Relax. Interestingly enough, this was the one exercise out of the several she gave me to do at home that I had the hardest time completing consistently. And each week she would emphasize its importance again and again, as if psychically knowing that I wasn’t doing it. Why wasn’t I doing it?? I wasn’t consciously avoiding it. It didn’t hurt, nor was it at all difficult. But it required 20 mins of stillness, 20 mins of doing nothing, 20 mins void of multitasking or completing something. And carving out those 20 mins proved harder than I realized, since there was always something “more pressing” that needed to get done instead. I would always relegate it to the last thing to do before bedtime, but by the time I was ready to go to sleep, I was so exhausted that I climbed into bed instead.

More interestingly, when I did actually do the exercise, I’d feel my whole body relax (including my stomach area which so often gives me strife), and after 10 mins or so of just lying there, the usual bloating or stomach discomfort I had would dissipate. While this is designed as a physical body alignment exercise, for me it basically became a meditation (or you can formally make it into one as you have nothing else to do!). Oftentimes I would just sit there and breathe, and consciously put my focus on my stomach area, and then my knees, and just think about healing them. Each time I went through with the exercise I would be surprised how much more tranquil and rested I’d feel afterwards, from my head down to my toes.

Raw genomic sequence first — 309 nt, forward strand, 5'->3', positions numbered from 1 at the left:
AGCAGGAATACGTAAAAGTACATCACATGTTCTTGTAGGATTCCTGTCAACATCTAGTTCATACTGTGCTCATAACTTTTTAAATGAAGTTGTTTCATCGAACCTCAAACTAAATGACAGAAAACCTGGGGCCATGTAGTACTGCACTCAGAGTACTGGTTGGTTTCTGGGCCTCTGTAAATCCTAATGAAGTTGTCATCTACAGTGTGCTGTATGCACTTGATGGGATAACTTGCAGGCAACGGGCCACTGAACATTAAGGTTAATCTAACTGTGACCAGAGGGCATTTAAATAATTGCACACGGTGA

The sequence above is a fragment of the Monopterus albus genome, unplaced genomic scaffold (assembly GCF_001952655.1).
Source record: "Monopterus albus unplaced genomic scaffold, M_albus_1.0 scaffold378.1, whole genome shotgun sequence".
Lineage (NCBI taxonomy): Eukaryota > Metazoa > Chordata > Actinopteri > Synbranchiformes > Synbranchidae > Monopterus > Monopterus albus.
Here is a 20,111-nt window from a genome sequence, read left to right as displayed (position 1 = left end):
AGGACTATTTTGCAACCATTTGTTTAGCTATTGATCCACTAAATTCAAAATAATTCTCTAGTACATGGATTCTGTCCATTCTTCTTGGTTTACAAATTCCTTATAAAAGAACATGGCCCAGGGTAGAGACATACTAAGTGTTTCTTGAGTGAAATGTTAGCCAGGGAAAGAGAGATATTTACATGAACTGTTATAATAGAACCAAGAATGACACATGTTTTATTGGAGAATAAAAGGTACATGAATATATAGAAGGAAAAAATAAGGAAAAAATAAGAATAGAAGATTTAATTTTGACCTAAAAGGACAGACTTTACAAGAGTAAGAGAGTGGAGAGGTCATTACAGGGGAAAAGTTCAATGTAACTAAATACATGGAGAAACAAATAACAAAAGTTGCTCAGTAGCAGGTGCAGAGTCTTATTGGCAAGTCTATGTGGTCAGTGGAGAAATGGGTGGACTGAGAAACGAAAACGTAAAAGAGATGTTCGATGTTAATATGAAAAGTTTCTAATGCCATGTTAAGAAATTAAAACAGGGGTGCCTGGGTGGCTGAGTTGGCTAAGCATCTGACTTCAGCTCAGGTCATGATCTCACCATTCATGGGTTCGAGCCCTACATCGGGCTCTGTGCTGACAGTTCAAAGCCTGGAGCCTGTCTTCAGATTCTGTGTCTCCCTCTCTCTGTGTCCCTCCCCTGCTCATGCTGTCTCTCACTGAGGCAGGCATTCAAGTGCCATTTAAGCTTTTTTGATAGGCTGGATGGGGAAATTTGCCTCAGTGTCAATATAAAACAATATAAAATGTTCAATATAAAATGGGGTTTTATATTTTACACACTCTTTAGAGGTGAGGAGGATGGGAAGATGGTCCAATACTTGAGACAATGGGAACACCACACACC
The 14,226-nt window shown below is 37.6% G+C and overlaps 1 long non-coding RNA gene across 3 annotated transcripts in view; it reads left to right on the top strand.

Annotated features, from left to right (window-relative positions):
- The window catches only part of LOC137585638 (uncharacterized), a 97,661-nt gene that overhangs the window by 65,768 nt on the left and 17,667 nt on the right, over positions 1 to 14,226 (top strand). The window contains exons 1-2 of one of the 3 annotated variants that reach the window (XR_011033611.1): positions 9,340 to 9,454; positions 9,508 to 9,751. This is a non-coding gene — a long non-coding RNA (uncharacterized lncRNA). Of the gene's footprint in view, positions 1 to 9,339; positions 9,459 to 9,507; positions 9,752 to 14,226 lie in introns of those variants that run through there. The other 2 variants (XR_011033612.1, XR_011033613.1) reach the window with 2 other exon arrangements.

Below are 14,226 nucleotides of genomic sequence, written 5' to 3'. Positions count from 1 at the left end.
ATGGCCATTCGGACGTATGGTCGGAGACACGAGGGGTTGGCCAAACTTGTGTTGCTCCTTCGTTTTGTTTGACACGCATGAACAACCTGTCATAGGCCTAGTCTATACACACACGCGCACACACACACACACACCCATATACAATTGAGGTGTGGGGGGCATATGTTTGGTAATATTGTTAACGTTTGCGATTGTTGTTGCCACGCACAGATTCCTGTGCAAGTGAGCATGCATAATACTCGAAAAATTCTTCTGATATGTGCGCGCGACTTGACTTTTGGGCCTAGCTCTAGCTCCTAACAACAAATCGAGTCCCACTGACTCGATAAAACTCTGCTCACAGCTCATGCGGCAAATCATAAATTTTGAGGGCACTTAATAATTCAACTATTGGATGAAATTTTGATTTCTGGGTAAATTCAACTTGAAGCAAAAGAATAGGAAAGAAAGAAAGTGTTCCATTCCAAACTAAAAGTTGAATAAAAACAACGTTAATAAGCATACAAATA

And I would again be reminded, like so many other times during my healing journey, that the root of my physical woes was ultimately tension. I laugh at all the time and money spent on various healing modalities for my stomach and legs, when at the end of the day the main cause of all of it is my stubborn refusal to relax. “Stress” seems a cop-out cause for any issue, as it is an illusive thing that is as simplistic as it is hard to manage. And for some reason, it is preferable to have a complex explanation for our issues than simple ones. Instead of sitting with myself quietly, tuning in and breathing deeply into my body, acknowledging how I feel and providing a safe and attentive space for listening, I much prefer rushing around to appointments for virtually every healing modality under the sun, no matter the cost. Not that they haven’t all been wonderful learning experiences, but in the end the core issue is always the same one. Regardless of how many doctors I see, the tension will not go away unless acknowledged up front – and I need to be the one doing the acknowledging.

(Have the courage to face the light. Photo taken in a park tunnel in Berkeley.)